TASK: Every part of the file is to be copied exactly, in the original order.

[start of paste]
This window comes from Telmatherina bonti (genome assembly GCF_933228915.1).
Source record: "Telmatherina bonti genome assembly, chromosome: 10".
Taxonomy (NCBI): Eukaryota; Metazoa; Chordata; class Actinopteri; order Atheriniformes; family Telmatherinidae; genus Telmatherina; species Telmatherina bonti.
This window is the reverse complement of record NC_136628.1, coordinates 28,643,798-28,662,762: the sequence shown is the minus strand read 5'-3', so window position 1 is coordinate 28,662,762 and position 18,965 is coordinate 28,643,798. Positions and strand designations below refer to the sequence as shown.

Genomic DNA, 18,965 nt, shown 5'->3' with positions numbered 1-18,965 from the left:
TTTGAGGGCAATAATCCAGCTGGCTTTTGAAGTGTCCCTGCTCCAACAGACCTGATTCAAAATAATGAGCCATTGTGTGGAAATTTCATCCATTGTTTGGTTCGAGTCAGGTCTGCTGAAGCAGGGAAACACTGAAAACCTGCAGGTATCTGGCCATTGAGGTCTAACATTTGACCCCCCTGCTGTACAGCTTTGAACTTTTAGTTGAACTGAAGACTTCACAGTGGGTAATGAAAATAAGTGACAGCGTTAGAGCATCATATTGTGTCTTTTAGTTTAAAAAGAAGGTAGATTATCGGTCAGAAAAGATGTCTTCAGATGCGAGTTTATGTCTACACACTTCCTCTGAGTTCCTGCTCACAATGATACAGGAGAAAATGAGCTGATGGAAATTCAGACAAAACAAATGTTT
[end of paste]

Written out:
This window comes from Telmatherina bonti (genome assembly GCF_933228915.1).
Source record: "Telmatherina bonti genome assembly, chromosome: 10".
Taxonomy (NCBI): Eukaryota; Metazoa; Chordata; class Actinopteri; order Atheriniformes; family Telmatherinidae; genus Telmatherina; species Telmatherina bonti.
This window is the reverse complement of record NC_136628.1, coordinates 28,643,798-28,662,762: the sequence shown is the minus strand read 5'-3', so window position 1 is coordinate 28,662,762 and position 18,965 is coordinate 28,643,798. Positions and strand designations below refer to the sequence as shown.

Genomic DNA, 18,965 nt, shown 5'->3' with positions numbered 1-18,965 from the left:
TTTGAGGGCAATAATCCAGCTGGCTTTTGAAGTGTCCCTGCTCCAACAGACCTGATTCAAAATAATGAGCCATTGTGTGGAAATTTCATCCATTGTTTGGTTCGAGTCAGGTCTGCTGAAGCAGGGAAACACTGAAAACCTGCAGGTATCTGGCCATTGAGGTCTAACATTTGACCCCCCTGCTGTACAGCTTTGAACTTTTAGTTGAACTGAAGACTTCACAGTGGGTAATGAAAATAAGTGACAGCGTTAGAGCATCATATTGTGTCTTTTAGTTTAAAAAGAAGGTAGATTATCGGTCAGAAAAGATGTCTTCAGATGCGAGTTTATGTCTACACACTTCCTCTGAGTTCCTGCTCACAATGATACAGGAGAAAATGAGCTGATGGAAATTCAGACAAAACAAATGTTT